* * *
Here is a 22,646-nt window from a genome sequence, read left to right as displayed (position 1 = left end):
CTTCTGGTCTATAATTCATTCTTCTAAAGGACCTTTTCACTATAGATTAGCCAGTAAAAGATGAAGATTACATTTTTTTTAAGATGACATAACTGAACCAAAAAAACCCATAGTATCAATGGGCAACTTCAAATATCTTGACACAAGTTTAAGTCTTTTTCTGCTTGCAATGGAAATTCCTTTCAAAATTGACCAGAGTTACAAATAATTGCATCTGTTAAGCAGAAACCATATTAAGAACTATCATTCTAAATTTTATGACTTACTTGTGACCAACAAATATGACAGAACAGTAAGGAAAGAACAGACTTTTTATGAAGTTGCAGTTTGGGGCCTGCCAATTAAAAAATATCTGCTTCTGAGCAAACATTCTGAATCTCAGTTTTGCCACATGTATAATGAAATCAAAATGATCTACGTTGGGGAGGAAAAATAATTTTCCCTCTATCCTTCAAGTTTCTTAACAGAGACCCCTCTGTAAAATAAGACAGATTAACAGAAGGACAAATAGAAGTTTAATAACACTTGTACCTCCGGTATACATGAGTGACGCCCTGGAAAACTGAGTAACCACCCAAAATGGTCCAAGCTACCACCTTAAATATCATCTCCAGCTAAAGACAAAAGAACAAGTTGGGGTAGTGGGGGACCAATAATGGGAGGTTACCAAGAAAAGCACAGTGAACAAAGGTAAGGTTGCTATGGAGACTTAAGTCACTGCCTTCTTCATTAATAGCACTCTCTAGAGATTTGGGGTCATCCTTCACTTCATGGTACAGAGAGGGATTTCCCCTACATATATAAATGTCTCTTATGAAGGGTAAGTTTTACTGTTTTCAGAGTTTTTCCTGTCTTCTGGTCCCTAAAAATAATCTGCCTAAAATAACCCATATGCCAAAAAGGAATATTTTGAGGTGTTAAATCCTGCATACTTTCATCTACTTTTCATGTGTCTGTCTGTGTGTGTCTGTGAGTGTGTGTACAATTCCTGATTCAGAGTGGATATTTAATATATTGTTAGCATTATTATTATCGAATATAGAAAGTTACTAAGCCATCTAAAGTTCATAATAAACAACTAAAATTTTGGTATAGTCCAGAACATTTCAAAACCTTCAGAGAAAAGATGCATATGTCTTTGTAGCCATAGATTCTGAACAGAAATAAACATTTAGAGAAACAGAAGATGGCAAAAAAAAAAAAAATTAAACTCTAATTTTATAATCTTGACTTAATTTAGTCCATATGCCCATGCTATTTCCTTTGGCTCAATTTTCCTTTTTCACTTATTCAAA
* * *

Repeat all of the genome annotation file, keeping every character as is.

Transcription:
Here is a 22,646-nt window from a genome sequence, read left to right as displayed (position 1 = left end):
CTTCTGGTCTATAATTCATTCTTCTAAAGGACCTTTTCACTATAGATTAGCCAGTAAAAGATGAAGATTACATTTTTTTTAAGATGACATAACTGAACCAAAAAAACCCATAGTATCAATGGGCAACTTCAAATATCTTGACACAAGTTTAAGTCTTTTTCTGCTTGCAATGGAAATTCCTTTCAAAATTGACCAGAGTTACAAATAATTGCATCTGTTAAGCAGAAACCATATTAAGAACTATCATTCTAAATTTTATGACTTACTTGTGACCAACAAATATGACAGAACAGTAAGGAAAGAACAGACTTTTTATGAAGTTGCAGTTTGGGGCCTGCCAATTAAAAAATATCTGCTTCTGAGCAAACATTCTGAATCTCAGTTTTGCCACATGTATAATGAAATCAAAATGATCTACGTTGGGGAGGAAAAATAATTTTCCCTCTATCCTTCAAGTTTCTTAACAGAGACCCCTCTGTAAAATAAGACAGATTAACAGAAGGACAAATAGAAGTTTAATAACACTTGTACCTCCGGTATACATGAGTGACGCCCTGGAAAACTGAGTAACCACCCAAAATGGTCCAAGCTACCACCTTAAATATCATCTCCAGCTAAAGACAAAAGAACAAGTTGGGGTAGTGGGGGACCAATAATGGGAGGTTACCAAGAAAAGCACAGTGAACAAAGGTAAGGTTGCTATGGAGACTTAAGTCACTGCCTTCTTCATTAATAGCACTCTCTAGAGATTTGGGGTCATCCTTCACTTCATGGTACAGAGAGGGATTTCCCCTACATATATAAATGTCTCTTATGAAGGGTAAGTTTTACTGTTTTCAGAGTTTTTCCTGTCTTCTGGTCCCTAAAAATAATCTGCCTAAAATAACCCATATGCCAAAAAGGAATATTTTGAGGTGTTAAATCCTGCATACTTTCATCTACTTTTCATGTGTCTGTCTGTGTGTGTCTGTGAGTGTGTGTACAATTCCTGATTCAGAGTGGATATTTAATATATTGTTAGCATTATTATTATCGAATATAGAAAGTTACTAAGCCATCTAAAGTTCATAATAAACAACTAAAATTTTGGTATAGTCCAGAACATTTCAAAACCTTCAGAGAAAAGATGCATATGTCTTTGTAGCCATAGATTCTGAACAGAAATAAACATTTAGAGAAACAGAAGATGGCAAAAAAAAAAAAAATTAAACTCTAATTTTATAATCTTGACTTAATTTAGTCCATATGCCCATGCTATTTCCTTTGGCTCAATTTTCCTTTTTCACTTATTCAAA